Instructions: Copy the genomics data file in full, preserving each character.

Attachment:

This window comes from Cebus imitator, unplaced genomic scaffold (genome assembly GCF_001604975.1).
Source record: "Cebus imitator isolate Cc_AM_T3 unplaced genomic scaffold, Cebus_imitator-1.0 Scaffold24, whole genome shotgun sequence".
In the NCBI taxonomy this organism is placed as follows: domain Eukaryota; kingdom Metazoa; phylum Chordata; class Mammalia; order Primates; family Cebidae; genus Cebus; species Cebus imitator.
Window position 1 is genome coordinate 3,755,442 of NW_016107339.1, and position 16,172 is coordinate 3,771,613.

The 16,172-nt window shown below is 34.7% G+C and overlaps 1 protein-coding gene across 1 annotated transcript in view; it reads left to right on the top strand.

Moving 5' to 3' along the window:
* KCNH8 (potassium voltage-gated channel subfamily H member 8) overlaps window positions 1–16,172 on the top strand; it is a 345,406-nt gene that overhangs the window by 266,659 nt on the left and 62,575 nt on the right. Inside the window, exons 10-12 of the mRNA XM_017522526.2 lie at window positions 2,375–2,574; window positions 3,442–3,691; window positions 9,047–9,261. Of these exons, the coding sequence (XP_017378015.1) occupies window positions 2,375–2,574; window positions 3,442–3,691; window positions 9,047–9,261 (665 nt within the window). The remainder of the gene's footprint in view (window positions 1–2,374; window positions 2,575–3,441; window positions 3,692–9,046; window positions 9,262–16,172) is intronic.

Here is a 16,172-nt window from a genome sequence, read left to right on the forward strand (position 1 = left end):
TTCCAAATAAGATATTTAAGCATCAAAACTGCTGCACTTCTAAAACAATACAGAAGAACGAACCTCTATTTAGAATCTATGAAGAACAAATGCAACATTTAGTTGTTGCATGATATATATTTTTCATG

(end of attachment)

This window comes from Cebus imitator, unplaced genomic scaffold (genome assembly GCF_001604975.1).
Source record: "Cebus imitator isolate Cc_AM_T3 unplaced genomic scaffold, Cebus_imitator-1.0 Scaffold24, whole genome shotgun sequence".
In the NCBI taxonomy this organism is placed as follows: domain Eukaryota; kingdom Metazoa; phylum Chordata; class Mammalia; order Primates; family Cebidae; genus Cebus; species Cebus imitator.
Window position 1 is genome coordinate 3,755,442 of NW_016107339.1, and position 16,172 is coordinate 3,771,613.

The 16,172-nt window shown below is 34.7% G+C and overlaps 1 protein-coding gene across 1 annotated transcript in view; it reads left to right on the top strand.

Moving 5' to 3' along the window:
* KCNH8 (potassium voltage-gated channel subfamily H member 8) overlaps window positions 1–16,172 on the top strand; it is a 345,406-nt gene that overhangs the window by 266,659 nt on the left and 62,575 nt on the right. Inside the window, exons 10-12 of the mRNA XM_017522526.2 lie at window positions 2,375–2,574; window positions 3,442–3,691; window positions 9,047–9,261. Of these exons, the coding sequence (XP_017378015.1) occupies window positions 2,375–2,574; window positions 3,442–3,691; window positions 9,047–9,261 (665 nt within the window). The remainder of the gene's footprint in view (window positions 1–2,374; window positions 2,575–3,441; window positions 3,692–9,046; window positions 9,262–16,172) is intronic.

Here is a 16,172-nt window from a genome sequence, read left to right on the forward strand (position 1 = left end):
TTCCAAATAAGATATTTAAGCATCAAAACTGCTGCACTTCTAAAACAATACAGAAGAACGAACCTCTATTTAGAATCTATGAAGAACAAATGCAACATTTAGTTGTTGCATGATATATATTTTTCATG